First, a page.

The handgun illustrated is a well used pistol and has been arsenal refinished. It is stamped with serial numbers in the China contract range but bears no import marks. An ex-Canadian pistol? A war trophy? Taken from a fallen Chinese in Korea? We will never know. The pistol is in good operating condition. Like many original High Power pistols the magazine safety has been removed. This safety prevents the pistol from firing if the magazine has been removed. The magazine safety bears upon the trigger, making for a rougher action in a military pistol that already features a trigger action with six bearing points. Trigger compression is often heavy. By simply removing the magazine safety a lighter compression is realized – often the improvement is fifteen to twenty percent. We do not recommend removing any safety device but this was often done. The long trigger of the High Power remains spongy after this modification. A close examination of the Inglis High Power shows that the front sight is neatly dovetailed in place, a time consuming procedure during war time production. Today such a sight is the mark of a high end pistol. The rear sights offer a good sight picture despite rather optimistic calibration to three hundred yards. The fit and finish rivals or equals anything produced on either side of the Atlantic during World War Two.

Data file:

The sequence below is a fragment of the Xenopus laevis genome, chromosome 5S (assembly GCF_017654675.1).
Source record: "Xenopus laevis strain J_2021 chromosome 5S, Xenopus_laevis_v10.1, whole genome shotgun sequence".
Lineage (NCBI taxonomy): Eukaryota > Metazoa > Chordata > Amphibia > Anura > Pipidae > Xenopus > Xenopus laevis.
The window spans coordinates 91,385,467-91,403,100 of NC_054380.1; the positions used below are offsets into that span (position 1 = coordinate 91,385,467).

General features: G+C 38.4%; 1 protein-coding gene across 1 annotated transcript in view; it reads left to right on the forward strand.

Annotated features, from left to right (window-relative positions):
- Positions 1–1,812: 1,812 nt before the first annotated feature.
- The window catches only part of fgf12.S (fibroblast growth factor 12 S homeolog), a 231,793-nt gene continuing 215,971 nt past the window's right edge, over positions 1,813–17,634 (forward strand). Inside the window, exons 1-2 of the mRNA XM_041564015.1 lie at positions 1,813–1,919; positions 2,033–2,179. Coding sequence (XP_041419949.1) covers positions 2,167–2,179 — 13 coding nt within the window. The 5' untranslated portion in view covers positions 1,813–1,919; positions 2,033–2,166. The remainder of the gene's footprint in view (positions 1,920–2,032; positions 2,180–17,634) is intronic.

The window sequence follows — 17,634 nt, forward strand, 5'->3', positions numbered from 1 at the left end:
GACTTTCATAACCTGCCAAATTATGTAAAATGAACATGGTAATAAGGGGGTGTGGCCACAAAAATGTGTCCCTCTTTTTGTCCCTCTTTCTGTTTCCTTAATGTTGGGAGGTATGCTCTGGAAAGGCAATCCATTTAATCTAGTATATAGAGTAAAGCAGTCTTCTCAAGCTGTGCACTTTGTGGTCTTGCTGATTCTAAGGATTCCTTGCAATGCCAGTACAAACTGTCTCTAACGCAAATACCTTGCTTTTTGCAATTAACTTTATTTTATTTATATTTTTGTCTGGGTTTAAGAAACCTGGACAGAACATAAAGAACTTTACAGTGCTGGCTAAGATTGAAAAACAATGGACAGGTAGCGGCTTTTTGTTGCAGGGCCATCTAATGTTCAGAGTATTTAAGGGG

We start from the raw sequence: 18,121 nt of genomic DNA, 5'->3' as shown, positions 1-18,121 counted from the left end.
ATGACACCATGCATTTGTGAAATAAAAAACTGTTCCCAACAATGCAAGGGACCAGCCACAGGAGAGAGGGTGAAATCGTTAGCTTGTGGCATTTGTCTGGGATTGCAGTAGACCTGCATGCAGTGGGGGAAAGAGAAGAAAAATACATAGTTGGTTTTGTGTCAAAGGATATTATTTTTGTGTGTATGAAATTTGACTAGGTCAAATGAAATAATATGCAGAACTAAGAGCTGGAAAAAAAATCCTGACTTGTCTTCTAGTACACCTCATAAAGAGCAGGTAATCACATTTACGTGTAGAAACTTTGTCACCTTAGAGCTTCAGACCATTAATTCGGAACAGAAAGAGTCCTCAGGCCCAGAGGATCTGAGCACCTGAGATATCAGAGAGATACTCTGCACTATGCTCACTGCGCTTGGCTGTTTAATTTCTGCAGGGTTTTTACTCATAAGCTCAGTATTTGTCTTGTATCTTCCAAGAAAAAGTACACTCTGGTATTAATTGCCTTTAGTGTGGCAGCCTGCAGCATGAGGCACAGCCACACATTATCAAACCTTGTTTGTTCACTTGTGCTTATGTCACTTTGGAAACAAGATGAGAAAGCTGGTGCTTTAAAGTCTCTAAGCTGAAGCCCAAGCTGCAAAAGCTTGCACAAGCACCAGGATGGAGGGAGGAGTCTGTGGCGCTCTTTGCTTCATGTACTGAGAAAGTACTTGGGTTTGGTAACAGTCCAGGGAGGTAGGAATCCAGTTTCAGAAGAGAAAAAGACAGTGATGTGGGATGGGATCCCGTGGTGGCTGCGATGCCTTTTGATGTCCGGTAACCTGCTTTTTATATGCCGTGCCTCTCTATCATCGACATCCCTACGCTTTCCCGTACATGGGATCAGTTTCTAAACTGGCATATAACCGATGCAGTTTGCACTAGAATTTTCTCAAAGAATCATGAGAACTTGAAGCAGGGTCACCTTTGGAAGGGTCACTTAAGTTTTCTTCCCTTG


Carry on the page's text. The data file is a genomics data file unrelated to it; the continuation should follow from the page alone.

We elected to test fire the pistol as an evaluation of this piece of history. We inspected the barrel, locking lugs and action and declared the piece ready to go. The magazine spring seemed in good shape and so did the recoil spring. We chose Black Hills 115 grain ball ammunition as it is noted for good function and accuracy. This is not as hot as Canadian service loads or the 9mm NATO, clocking about 1,175 fps from the five inch barrel of the Inglis. We also used the Black Hills 147 grain jacketed hollow point, a modern loading featuring deep penetration. Velocity was 980 fps. The modern JHP load fed well in the Inglis. All of our raters enjoyed firing the High Power as the recoil is mild, the pistol is well balanced, and the handgun is lively in the hand. There were no malfunctions in firing over one hundred rounds of ammunition. It is not known how many rounds have been fired in the life of this pistol but since it has been refinished it must have seen considerable service. The refinish is a military phosphate. As for accuracy, we kept the tangent sight set at its lowest setting and never missed the eight inch plates at 25 yards.
In the larger setting of the history of the Browning High Power, the John Inglis High Power is an important pistol. It is still serving and is in fact a more serviceable pistol than many that came later.